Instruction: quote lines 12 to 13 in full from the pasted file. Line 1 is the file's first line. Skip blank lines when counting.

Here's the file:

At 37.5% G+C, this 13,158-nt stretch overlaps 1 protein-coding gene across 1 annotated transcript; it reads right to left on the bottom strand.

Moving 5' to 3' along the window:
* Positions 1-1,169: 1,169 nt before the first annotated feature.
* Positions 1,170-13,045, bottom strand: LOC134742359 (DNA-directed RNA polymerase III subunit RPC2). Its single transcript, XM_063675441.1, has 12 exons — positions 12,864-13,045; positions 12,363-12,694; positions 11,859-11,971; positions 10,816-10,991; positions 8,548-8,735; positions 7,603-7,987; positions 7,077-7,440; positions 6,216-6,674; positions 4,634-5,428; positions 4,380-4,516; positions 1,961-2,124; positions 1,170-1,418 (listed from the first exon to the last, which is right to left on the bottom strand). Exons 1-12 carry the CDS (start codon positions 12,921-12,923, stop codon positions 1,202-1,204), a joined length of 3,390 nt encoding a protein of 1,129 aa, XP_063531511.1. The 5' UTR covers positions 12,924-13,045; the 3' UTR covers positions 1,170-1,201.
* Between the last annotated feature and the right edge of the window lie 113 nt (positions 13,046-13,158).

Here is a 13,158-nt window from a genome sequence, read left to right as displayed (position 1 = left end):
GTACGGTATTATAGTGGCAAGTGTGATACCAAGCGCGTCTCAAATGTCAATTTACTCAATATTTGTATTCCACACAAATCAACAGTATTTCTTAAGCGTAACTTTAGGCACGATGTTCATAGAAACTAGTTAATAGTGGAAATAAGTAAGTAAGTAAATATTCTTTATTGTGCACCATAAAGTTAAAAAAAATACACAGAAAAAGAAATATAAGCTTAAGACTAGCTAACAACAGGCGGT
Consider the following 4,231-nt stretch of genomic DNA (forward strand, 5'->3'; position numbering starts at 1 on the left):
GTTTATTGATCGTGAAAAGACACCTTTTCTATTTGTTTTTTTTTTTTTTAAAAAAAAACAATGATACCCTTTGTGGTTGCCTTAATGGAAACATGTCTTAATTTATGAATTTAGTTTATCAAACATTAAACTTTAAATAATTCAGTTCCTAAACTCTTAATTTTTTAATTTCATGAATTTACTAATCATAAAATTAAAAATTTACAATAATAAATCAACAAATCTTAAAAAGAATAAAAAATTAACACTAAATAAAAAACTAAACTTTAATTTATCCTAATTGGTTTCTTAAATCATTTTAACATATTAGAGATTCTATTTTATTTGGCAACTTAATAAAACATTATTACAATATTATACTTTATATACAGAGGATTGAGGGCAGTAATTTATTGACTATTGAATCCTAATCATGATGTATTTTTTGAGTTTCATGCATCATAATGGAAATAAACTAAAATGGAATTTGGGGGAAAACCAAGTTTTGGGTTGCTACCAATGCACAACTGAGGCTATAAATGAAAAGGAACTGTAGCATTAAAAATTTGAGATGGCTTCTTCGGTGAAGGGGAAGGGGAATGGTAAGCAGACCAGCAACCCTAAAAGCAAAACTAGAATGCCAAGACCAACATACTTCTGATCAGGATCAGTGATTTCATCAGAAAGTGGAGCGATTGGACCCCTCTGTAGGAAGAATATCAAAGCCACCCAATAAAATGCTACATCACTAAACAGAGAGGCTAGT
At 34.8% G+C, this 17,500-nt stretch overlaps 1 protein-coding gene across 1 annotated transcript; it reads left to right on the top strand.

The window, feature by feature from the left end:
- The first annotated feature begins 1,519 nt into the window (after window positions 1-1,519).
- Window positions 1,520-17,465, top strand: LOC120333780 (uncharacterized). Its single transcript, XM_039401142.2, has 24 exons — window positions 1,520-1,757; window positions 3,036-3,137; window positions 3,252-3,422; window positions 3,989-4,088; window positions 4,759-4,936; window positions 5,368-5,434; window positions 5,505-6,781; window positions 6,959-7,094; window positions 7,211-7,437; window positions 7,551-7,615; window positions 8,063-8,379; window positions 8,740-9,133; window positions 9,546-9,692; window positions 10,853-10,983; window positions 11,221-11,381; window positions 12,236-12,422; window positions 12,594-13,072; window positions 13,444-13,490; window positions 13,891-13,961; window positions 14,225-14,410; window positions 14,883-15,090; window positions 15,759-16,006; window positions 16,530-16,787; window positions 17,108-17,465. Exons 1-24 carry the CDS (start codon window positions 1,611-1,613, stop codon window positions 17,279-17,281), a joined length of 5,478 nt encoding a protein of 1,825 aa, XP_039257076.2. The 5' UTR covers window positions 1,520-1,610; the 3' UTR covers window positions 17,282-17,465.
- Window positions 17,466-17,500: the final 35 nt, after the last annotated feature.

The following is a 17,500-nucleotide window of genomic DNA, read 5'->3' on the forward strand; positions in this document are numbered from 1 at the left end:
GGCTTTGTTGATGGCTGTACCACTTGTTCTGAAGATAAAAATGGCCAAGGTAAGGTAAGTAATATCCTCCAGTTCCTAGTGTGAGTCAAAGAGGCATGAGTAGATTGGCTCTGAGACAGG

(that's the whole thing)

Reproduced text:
- The first annotated feature begins 1,519 nt into the window (after window positions 1-1,519).
- Window positions 1,520-17,465, top strand: LOC120333780 (uncharacterized). Its single transcript, XM_039401142.2, has 24 exons — window positions 1,520-1,757; window positions 3,036-3,137; window positions 3,252-3,422; window positions 3,989-4,088; window positions 4,759-4,936; window positions 5,368-5,434; window positions 5,505-6,781; window positions 6,959-7,094; window positions 7,211-7,437; window positions 7,551-7,615; window positions 8,063-8,379; window positions 8,740-9,133; window positions 9,546-9,692; window positions 10,853-10,983; window positions 11,221-11,381; window positions 12,236-12,422; window positions 12,594-13,072; window positions 13,444-13,490; window positions 13,891-13,961; window positions 14,225-14,410; window positions 14,883-15,090; window positions 15,759-16,006; window positions 16,530-16,787; window positions 17,108-17,465. Exons 1-24 carry the CDS (start codon window positions 1,611-1,613, stop codon window positions 17,279-17,281), a joined length of 5,478 nt encoding a protein of 1,825 aa, XP_039257076.2. The 5' UTR covers window positions 1,520-1,610; the 3' UTR covers window positions 17,282-17,465.